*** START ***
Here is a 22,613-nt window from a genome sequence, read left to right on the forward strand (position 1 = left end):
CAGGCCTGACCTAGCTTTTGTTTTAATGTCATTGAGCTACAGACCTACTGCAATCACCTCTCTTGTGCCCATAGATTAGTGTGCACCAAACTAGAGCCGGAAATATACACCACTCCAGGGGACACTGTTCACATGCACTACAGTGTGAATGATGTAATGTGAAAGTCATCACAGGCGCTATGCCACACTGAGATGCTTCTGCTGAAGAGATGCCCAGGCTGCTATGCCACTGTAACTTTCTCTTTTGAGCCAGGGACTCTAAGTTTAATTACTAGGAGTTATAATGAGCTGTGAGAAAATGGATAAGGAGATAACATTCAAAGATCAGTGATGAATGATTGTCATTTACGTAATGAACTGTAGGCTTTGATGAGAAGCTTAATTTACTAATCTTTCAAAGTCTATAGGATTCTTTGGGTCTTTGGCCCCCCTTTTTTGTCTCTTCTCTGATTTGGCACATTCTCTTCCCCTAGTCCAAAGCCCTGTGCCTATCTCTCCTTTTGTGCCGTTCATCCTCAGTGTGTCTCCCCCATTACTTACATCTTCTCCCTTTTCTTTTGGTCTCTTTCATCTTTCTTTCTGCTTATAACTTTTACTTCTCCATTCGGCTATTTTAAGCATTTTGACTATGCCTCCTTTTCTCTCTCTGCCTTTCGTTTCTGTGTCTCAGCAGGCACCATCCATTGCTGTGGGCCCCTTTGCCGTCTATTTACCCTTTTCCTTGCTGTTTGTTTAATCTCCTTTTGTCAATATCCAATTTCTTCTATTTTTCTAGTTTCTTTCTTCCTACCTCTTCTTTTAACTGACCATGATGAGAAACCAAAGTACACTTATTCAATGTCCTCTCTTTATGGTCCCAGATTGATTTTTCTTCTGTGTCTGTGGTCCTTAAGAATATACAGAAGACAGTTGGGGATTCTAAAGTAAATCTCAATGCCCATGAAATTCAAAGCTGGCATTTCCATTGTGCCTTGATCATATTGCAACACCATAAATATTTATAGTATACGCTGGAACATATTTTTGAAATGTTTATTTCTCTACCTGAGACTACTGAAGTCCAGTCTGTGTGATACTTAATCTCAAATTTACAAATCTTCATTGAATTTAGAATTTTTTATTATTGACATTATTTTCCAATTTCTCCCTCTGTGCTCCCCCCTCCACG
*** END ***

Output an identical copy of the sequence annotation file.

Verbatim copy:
Here is a 22,613-nt window from a genome sequence, read left to right on the forward strand (position 1 = left end):
CAGGCCTGACCTAGCTTTTGTTTTAATGTCATTGAGCTACAGACCTACTGCAATCACCTCTCTTGTGCCCATAGATTAGTGTGCACCAAACTAGAGCCGGAAATATACACCACTCCAGGGGACACTGTTCACATGCACTACAGTGTGAATGATGTAATGTGAAAGTCATCACAGGCGCTATGCCACACTGAGATGCTTCTGCTGAAGAGATGCCCAGGCTGCTATGCCACTGTAACTTTCTCTTTTGAGCCAGGGACTCTAAGTTTAATTACTAGGAGTTATAATGAGCTGTGAGAAAATGGATAAGGAGATAACATTCAAAGATCAGTGATGAATGATTGTCATTTACGTAATGAACTGTAGGCTTTGATGAGAAGCTTAATTTACTAATCTTTCAAAGTCTATAGGATTCTTTGGGTCTTTGGCCCCCCTTTTTTGTCTCTTCTCTGATTTGGCACATTCTCTTCCCCTAGTCCAAAGCCCTGTGCCTATCTCTCCTTTTGTGCCGTTCATCCTCAGTGTGTCTCCCCCATTACTTACATCTTCTCCCTTTTCTTTTGGTCTCTTTCATCTTTCTTTCTGCTTATAACTTTTACTTCTCCATTCGGCTATTTTAAGCATTTTGACTATGCCTCCTTTTCTCTCTCTGCCTTTCGTTTCTGTGTCTCAGCAGGCACCATCCATTGCTGTGGGCCCCTTTGCCGTCTATTTACCCTTTTCCTTGCTGTTTGTTTAATCTCCTTTTGTCAATATCCAATTTCTTCTATTTTTCTAGTTTCTTTCTTCCTACCTCTTCTTTTAACTGACCATGATGAGAAACCAAAGTACACTTATTCAATGTCCTCTCTTTATGGTCCCAGATTGATTTTTCTTCTGTGTCTGTGGTCCTTAAGAATATACAGAAGACAGTTGGGGATTCTAAAGTAAATCTCAATGCCCATGAAATTCAAAGCTGGCATTTCCATTGTGCCTTGATCATATTGCAACACCATAAATATTTATAGTATACGCTGGAACATATTTTTGAAATGTTTATTTCTCTACCTGAGACTACTGAAGTCCAGTCTGTGTGATACTTAATCTCAAATTTACAAATCTTCATTGAATTTAGAATTTTTTATTATTGACATTATTTTCCAATTTCTCCCTCTGTGCTCCCCCCTCCACG